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Monday, July 22, 2024


The Virgin Islands is a community that is madly in love with its mothers. This makes a lot of sense to me because I am a momma's boy from way back. During Mother's Day week, there are people selling gift baskets, there are radio personalities reciting poetry in tribute to their moms, there are Mother's Day brunches at restaurants and hotels. There just seem to be celebrations everywhere.
I think by now you know where I am going with this: And then came Father's Day. No tables filled with baskets. No poetry on the radio. No picnics at Magens Bay even though it was a beautiful day. From Bordeaux to Red Hook on St. Thomas, there was virtually no public display of anything acknowledging that it was Father's Day. Thank goodness for the Committee for the Betterment of Carenage, because if not for their weekend-long set of activities, there would have been virtually no mention of Father's Day in the Virgin Islands.
If it seems to you that I am a little jealous, you are right. There are a lot of great fathers in the Virgin Islands. But in the Virgin Islands there seems to be reluctance, a refusal almost, to acknowledge the many responsible fathers in the territory. Isn't Father's Day the one day of the year when men are supposed to get this tremendous outpouring of love? Men want to be taken out to brunch or breakfast on Father's Day. Men never get tired of getting more underwear, another black belt, more cologne and aftershave, or another tie. A gift basket with a screwdriver or a wrench or a flashlight seems like a good idea to me.
But I knew it was going to be a bad Father's Day week when I read the op-ed in the Daily News with the headline "Men are Preying on Our Children." I really think the author meant to say "some" men are preying on our children. But she was resolute. She indicted all of us.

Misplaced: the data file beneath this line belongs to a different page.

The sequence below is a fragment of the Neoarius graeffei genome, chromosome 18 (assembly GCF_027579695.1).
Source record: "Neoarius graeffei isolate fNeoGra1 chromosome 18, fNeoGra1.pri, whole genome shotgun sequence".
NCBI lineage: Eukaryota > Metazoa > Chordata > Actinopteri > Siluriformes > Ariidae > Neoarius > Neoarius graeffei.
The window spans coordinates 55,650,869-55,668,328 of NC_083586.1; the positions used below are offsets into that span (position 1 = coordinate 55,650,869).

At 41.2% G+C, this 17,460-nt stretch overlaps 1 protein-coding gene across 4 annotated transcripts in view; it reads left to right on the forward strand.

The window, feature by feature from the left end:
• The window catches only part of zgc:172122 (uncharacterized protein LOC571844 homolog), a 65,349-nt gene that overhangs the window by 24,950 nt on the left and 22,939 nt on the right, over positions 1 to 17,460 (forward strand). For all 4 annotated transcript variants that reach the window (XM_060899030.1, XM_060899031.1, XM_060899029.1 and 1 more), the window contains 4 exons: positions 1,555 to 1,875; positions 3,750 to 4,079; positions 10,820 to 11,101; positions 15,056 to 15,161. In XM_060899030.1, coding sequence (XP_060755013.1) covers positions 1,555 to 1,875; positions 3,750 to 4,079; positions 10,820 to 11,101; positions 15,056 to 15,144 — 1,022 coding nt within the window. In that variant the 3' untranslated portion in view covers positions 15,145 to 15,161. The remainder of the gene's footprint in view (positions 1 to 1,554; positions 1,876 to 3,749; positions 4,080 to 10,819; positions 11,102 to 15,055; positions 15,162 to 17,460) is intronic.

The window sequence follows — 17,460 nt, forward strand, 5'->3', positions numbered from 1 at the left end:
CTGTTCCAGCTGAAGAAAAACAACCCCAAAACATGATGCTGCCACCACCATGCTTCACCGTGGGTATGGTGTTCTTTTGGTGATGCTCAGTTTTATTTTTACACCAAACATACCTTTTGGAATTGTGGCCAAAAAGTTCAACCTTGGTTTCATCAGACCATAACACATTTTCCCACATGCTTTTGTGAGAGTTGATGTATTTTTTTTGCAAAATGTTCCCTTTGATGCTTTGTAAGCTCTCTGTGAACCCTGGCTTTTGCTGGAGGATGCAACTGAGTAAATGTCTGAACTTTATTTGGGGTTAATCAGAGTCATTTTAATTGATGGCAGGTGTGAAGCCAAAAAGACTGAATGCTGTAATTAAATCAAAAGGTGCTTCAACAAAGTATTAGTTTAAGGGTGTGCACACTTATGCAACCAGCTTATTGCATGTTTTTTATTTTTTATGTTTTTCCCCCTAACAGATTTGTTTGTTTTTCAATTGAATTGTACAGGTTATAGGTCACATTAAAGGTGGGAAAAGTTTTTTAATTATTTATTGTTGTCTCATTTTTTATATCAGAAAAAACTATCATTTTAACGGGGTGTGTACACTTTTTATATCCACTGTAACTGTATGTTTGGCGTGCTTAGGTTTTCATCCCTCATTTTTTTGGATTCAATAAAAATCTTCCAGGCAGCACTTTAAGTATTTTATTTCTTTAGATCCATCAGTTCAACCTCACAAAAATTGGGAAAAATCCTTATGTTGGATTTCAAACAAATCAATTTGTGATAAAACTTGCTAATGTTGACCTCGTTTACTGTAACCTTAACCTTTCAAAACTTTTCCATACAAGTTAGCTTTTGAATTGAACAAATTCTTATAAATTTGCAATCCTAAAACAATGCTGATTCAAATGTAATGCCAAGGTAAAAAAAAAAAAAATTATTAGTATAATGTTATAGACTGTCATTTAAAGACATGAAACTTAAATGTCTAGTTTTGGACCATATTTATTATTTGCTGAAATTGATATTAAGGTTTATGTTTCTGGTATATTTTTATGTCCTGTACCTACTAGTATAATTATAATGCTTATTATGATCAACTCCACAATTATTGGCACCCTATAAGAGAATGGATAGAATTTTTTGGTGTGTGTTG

While I might be wrong, it seems to me that the author of the piece doesn't respect the men of this community, because she never qualified her statements about it not being all men, but just some men. I have never preyed on a child in any way. I would venture to say that most men in the Virgin Islands have never preyed on a child in any way. But you know what? I don't think it's just this one lady who feels this way. I think the Virgin Islands community feels the same way. The men of this community are not respected. We have lost the respect of our community and, most importantly, of our children.
So how come, you ask, does this community have so little respect for its fathers, for its men? Well, it starts with the fact that over 40 percent of the households in the Virgin Islands have no father present. It starts with the fact that over 40 percent of the children in the Virgin Islands live in poverty (in Frederiksted, the number is almost 70 percent). And it starts with incredibly high teen birth rates and high school dropout rates. These negatives disappear when fathers are in the home or are a positive, constant presence in the lives of their children.
Men have lost the respect of the community not only because of our actions, but also because of our silence. We have got to stand up and shout in a loud, powerful and consistent voice that there are men in this community who protect their women, their children and their homes. We go to work every day. Many of us even go to church. We coach Little League teams and reach out to children without fathers. We get up for late-night feedings and buy and change Pampers. We fix things around the house, cut bush and work the grill at home and at picnics. We teach our children right from wrong and work hard to be good mates.
So it seem abundantly clear to me that if we expect our community to respect us, to care about us, to recognize that men are key to a stable, safe and nurturing community, then more men are going to have to step up and be men. More men are going to have to step up and lead. Men are going to have to hold each other accountable for the transgressions we commit. We have got to call each other on it when we're doing something stupid.
When Virgin Islands men stand together and re-take our rightful place in the community, we will gain the respect of the community and the respect of our children again. And maybe then, the Virgin Islands will care about Father's Day.

Editor's note: Richard L. Brown, a Charlotte Amalie High School business teacher, is the volunteer coordinator of the Fatherhood Collaborative of the Community Foundation of the Virgin Islands. In June, he received CFVI's first Humanitarian of the Year award.
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